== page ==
Letter #2

November 2015

Dear You,

Veterans Day just passed and you crept into my thoughts.

That’s a lie.

Your entry into my mind wasn’t subtle or surprising. It was like the never-ending freight train that you see approach from a mile away. The same loud, ugly thing that passes in front of your face and tests your patience.

Regardless of how you returned to me, the point is that you returned. Or at least your memory did.

I recalled a night when I wore a brand new black dress, cut much too low in the front. You wore Blue pants with a red stripe down each leg, a High and Tight, and a slight grimace I had long since associated with the Corps. We danced that night. It was our first dance and probably our last.

When you first left us, I didn’t care. I was happy. I thought, “Finally.”

But the rebellion turned to anger. The anger morphed into hurt. Now there are so many feelings; too many to properly identify. If I can’t identify them, then I can’t treat them. If I can’t treat them, then they haunt me. Every day is a fight to retain my identity and not bend and be defined by my emotions.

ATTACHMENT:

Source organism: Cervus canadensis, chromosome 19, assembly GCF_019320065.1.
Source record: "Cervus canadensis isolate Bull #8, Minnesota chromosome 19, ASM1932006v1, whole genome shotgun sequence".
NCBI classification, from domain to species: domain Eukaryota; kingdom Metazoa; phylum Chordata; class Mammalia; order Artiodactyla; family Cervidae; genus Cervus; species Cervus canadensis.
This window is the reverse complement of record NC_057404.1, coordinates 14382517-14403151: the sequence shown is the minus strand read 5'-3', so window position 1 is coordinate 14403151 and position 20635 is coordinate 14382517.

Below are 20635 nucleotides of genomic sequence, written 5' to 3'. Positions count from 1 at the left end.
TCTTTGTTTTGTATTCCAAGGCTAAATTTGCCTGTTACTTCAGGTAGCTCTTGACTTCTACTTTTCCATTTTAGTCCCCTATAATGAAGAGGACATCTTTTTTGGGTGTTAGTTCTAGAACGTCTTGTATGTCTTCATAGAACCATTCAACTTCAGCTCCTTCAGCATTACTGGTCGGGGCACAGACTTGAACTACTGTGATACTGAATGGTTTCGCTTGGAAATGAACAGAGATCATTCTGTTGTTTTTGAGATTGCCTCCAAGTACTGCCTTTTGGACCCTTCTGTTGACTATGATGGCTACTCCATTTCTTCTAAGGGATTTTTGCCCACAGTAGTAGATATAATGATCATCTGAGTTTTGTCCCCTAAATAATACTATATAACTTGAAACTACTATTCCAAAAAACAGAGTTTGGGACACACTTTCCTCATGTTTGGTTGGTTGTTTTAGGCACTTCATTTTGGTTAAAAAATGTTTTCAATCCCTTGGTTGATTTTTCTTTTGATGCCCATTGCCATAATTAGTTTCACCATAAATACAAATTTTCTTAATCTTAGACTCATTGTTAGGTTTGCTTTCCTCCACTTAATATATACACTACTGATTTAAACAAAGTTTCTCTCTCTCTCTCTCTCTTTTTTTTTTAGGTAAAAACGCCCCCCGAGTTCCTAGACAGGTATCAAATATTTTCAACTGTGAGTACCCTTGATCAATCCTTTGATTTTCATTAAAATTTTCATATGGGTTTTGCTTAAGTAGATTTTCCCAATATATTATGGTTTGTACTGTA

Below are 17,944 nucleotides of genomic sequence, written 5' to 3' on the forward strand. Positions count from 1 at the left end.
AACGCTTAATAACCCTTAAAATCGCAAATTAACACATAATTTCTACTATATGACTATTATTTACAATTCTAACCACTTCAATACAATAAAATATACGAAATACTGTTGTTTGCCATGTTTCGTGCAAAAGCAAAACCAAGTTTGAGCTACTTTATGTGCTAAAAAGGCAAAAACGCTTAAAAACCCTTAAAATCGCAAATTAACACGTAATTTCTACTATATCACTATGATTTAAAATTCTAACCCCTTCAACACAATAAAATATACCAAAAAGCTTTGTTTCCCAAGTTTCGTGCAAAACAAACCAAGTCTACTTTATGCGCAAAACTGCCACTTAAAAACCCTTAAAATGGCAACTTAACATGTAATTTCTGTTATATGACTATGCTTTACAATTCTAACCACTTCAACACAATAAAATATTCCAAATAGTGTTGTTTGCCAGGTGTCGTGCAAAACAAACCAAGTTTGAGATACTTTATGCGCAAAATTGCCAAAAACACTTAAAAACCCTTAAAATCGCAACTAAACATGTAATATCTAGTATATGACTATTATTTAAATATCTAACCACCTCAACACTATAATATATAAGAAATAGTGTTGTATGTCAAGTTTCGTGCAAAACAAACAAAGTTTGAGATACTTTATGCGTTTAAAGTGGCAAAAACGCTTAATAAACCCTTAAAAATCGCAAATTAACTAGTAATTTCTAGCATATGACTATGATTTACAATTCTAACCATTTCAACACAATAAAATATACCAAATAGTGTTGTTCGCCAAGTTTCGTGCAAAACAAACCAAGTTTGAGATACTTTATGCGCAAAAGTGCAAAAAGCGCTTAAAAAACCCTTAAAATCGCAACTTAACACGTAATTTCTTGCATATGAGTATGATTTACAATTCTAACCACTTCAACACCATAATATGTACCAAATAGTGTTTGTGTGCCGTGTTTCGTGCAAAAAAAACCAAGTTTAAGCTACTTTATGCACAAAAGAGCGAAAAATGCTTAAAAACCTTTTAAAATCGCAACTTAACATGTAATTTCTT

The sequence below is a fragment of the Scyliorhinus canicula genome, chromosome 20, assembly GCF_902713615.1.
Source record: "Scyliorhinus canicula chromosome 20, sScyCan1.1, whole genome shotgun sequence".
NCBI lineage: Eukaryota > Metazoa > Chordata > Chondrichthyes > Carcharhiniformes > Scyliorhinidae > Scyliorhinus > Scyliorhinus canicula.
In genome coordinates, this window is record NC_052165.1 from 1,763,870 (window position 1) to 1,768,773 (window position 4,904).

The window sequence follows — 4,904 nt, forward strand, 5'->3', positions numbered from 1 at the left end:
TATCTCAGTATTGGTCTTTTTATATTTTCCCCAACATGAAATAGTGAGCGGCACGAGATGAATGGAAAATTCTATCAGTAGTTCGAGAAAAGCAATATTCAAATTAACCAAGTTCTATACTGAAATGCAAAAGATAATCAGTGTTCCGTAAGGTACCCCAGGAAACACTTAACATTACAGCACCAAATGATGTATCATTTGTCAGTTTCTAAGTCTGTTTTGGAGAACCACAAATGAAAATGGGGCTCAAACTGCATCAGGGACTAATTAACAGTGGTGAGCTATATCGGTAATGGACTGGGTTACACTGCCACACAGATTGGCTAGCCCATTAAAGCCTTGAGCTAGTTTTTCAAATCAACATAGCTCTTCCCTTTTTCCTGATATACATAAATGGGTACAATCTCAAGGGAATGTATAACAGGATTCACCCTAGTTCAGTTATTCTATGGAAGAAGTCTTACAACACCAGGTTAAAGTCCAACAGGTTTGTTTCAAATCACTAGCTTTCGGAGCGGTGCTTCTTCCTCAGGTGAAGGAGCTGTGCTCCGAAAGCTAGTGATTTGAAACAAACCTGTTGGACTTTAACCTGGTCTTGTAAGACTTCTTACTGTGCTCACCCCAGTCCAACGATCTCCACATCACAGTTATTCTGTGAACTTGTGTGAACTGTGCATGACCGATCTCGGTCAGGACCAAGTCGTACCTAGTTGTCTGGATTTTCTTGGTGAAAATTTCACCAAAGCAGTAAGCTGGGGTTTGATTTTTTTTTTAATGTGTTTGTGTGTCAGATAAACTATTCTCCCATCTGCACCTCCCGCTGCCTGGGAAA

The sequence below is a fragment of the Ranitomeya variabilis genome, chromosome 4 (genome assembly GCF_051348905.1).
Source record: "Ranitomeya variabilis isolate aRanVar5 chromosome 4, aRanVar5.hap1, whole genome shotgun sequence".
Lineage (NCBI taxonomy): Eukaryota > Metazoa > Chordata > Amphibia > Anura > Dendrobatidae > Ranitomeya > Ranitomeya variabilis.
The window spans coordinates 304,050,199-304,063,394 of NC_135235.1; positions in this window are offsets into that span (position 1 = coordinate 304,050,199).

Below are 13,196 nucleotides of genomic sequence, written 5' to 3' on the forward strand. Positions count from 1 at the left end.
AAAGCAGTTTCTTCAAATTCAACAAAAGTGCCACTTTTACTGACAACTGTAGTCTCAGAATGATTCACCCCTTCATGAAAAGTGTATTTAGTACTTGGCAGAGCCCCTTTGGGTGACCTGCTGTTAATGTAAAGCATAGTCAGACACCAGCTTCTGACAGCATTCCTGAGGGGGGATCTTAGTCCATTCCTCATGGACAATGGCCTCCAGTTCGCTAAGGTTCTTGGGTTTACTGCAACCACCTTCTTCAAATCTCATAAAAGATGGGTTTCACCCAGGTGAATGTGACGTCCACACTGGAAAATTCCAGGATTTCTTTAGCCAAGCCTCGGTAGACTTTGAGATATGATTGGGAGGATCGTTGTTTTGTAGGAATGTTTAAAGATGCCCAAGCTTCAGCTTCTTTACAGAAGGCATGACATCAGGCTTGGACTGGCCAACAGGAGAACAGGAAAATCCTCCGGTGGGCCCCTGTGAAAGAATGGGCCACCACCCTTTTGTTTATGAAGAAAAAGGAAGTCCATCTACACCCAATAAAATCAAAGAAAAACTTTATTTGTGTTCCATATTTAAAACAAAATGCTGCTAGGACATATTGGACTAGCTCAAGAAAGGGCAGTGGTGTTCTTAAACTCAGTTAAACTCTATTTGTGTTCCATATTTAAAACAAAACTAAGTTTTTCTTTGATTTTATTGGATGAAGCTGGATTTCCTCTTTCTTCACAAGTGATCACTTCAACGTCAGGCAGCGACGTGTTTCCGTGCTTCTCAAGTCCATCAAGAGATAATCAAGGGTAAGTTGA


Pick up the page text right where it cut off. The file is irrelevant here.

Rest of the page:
Once it became clear that your departure was of the permanent variety, I began writing you letters. By hand. There weren’t many. One here and there when something big happened. After a while I stopped writing the letters. I was tired of seeing my desperate scribble punctuated by dry tear blotches. Besides, there was no address to send them to. So I gathered up the unsent mail that called the bottom of my trunk “home”, and threw it all away.

It’s taken a few years but I’ve changed my mind. I will write to you but this time I will type out the words. I want no record of my feelings. I merely want to tell you about my day. There’s still no address to send these to. That’s ok. They’re more for me, anyways.

Yes, I thought of you on Veterans Day. I thought of you the days and weeks prior. I’ll continue to think about you in the time that follows. Maybe one day you’ll return to me. Maybe you won’t. Either way, I’m working on myself.






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